4. The three teams that fired their offensive coordinators this summer are currently ranked 27th (Buffalo), 28th (Tampa Bay) and 30th (Kansas City) in the NFL in offense. Changing coaches that late never seems to work.

5. Redskins head coach Jim Zorn was prepared to turn down the idea of letting someone else call plays until he was reminded to read his contract and consult with his lawyers. That changed his mind.


“It’s not who you are that holds you back, it’s who you think you’re not.” — Author unknown

Miami Dolphins (2-4) at New York Jets (4-2)

Partly cloudy, 56 degrees.

Wind is not supposed to be a factor, but the reality is that Jets quarterback Mark Sanchez will have to prove he can make throws at home.

Last game, the Jets had 138 yards rushing, but 38 came on two fake punts. So in essence they had 28 carries for 100 yards. Leon Washington was their most productive runner.

The Dolphins must control Mark Sanchez in the pocket and force him to move side to side, not up into the pocket, where he can drive the ball. The key for the Fins will be to force Sanchez to throw the ball off balance. Sanchez has struggled when teams have blitzed him and forced him to throw in tight spots. He’s ranked 30th in the NFL when teams blitz him.

Last game, the Dolphins gave away 112 yards in penalties. The Jets needed help from the kicking game and penalties to keep the game close. Miami is the most penalized defense in the NFL, so look for a few P.I. penalties today.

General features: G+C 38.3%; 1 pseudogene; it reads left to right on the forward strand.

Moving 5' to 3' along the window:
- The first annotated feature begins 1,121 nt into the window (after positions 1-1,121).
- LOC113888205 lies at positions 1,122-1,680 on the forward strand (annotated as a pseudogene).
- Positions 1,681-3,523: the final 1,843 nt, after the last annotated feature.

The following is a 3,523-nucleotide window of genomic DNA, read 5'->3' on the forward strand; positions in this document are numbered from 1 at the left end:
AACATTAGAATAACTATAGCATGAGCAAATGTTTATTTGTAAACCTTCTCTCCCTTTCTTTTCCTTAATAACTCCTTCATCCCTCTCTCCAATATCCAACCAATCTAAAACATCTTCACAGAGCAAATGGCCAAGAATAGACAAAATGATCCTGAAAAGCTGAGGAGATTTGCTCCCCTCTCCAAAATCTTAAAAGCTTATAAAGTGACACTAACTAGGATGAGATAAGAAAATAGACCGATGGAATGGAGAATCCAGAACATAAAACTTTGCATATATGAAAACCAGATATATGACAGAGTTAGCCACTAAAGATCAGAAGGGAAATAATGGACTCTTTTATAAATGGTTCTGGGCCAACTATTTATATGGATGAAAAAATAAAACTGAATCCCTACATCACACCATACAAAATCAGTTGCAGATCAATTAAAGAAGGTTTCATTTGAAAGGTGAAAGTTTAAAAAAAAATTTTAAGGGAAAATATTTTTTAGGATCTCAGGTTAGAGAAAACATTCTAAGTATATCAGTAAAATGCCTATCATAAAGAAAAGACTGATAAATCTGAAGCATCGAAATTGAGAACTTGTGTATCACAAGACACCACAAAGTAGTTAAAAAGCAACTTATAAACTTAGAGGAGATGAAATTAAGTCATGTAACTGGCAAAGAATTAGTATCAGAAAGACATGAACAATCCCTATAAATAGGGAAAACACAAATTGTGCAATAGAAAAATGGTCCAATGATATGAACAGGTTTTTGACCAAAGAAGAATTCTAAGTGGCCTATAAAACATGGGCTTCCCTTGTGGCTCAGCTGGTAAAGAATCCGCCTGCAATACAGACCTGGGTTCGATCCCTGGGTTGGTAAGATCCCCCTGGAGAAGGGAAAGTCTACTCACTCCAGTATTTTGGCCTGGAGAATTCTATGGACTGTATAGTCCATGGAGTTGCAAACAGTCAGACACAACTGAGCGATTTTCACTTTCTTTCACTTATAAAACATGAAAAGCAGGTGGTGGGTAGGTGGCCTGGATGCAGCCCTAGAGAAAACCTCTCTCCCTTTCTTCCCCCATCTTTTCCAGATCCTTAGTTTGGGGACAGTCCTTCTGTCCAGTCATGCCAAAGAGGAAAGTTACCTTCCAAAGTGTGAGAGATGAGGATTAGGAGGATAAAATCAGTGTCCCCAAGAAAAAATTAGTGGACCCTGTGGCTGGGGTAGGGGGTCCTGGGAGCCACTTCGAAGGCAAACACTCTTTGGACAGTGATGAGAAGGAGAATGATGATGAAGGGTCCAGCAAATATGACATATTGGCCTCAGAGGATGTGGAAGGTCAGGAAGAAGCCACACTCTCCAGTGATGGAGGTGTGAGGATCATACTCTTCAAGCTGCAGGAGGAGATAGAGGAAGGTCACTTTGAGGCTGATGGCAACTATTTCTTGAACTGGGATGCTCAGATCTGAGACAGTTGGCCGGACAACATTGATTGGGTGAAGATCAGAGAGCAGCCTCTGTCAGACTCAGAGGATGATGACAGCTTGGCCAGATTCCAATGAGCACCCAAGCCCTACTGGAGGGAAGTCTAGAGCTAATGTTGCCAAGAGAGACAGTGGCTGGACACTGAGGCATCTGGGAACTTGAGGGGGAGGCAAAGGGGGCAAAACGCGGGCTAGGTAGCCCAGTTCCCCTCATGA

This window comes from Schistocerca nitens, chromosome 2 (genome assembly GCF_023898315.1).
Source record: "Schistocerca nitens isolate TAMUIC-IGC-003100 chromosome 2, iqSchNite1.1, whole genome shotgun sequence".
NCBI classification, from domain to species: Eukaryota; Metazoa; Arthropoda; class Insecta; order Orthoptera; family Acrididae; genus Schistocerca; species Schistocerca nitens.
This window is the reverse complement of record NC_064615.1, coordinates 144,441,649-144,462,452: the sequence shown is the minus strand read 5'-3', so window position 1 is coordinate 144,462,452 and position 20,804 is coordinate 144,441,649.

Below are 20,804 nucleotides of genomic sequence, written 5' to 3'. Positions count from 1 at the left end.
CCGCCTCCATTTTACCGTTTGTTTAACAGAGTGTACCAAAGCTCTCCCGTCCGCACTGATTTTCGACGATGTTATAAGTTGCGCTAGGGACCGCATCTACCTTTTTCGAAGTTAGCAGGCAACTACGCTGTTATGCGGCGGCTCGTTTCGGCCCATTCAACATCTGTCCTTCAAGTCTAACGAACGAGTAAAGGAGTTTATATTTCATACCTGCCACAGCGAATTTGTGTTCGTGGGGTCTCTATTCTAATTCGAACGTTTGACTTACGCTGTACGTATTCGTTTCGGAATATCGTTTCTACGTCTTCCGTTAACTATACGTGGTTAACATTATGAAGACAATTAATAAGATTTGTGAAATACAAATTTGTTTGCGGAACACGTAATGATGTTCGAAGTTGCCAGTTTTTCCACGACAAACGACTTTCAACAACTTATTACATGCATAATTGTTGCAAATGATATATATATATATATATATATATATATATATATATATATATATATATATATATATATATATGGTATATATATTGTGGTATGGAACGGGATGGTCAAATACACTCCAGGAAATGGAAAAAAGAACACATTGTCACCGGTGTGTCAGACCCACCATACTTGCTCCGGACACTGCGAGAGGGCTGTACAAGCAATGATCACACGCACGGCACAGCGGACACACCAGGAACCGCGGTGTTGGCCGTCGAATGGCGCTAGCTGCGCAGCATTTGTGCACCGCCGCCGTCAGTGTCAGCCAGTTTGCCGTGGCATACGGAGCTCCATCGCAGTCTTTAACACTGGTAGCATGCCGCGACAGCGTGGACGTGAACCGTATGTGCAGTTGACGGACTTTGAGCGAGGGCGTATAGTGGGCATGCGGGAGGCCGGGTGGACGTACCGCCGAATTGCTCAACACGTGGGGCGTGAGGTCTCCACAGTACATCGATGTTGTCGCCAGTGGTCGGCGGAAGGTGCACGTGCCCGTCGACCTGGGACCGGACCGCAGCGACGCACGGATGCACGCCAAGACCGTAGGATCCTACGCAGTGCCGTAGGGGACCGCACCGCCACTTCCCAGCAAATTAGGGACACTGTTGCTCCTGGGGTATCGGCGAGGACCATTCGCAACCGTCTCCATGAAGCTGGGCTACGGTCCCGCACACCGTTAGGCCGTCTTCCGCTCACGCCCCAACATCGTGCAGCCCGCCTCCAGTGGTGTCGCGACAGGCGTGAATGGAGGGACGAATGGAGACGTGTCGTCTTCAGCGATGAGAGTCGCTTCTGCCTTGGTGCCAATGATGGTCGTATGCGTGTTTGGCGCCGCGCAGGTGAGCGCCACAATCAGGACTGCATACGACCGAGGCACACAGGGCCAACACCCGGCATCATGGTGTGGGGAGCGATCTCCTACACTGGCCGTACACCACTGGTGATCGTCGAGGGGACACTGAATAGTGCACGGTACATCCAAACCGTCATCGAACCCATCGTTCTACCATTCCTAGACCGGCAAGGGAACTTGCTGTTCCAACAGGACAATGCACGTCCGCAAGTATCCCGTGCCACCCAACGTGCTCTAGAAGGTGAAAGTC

Miami scored touchdowns three of the last four times it touched the ball. It had three drives in the game of over 12 plays.

The Jets had the ball nine times in the last game and scored points on five of them. They must move the ball with their passing game; the past two weeks it’s been all run.

As the game went along, the Dolphins dominated. The Jets had the ball for only 10 minutes, 15 seconds in the second half. What saved the Jets was their 3-of-3 performance in the red zone. This game will be a fourth-quarter game. The Jets are 3-0 this season when they have a longer time of possession than their opponent.

Losing Washington, the Jets lose vertical field position, they lose a nickel playmaker and their best screen runner. His loss will be hard to overcome; Shonn Greene is more Thomas Jones than Leon Washington.

Only four teams in the NFL run the ball more in the first half than throw it, and the Jets and Dolphins both do. The Giants and Browns are the other two.

Miami is sixth in the NFL in sacks but fourth in sacks on first down. It must pressure Sanchez on first down and win the down-and-distance battle.

Denver Broncos (6-0) at Baltimore Ravens (3-3)

Partly cloudy, light wind, 56 degrees.

Baltimore’s defense has been victimized by the big play but also can’t get off the field on third and less than four yards. It has to find a way to make plays on third down.

Baltimore has lost three games by an average of 3.67 points, ranking second in the NFL. Denver has averaged an 11-point differential in its six wins. The Broncos are risking their season with an inexperienced field-goal kicker.

Baltimore is a very good third-down team, and the Broncos’ success on defense comes from being sensational on third down. Baltimore’s ability to run the ball on third down will stress the Broncos’ defense.

The Ravens’ big plays come on first down, and they love to work the ball upfield on that down. They must be ahead of the count and keep the Broncos off balance.

Who guards Brandon Marshall is a concern, but who can tackle him is a bigger concern. Domonique Foxworth will struggle to cover him, which he knows from practicing against Marshall.

Quarterback Kyle Orton is best when he can throw the ball in the weak areas of the coverage, and the Broncos show him these areas with their formations. He’s 7 of 23 on throws of over 20 yards. He’s best working the short throws outside.

Orton leads the NFL with a fourth-quarter passer rating of 142.1.

Highest Fourth-Quarter Passer Rating

DEN Kyle Orton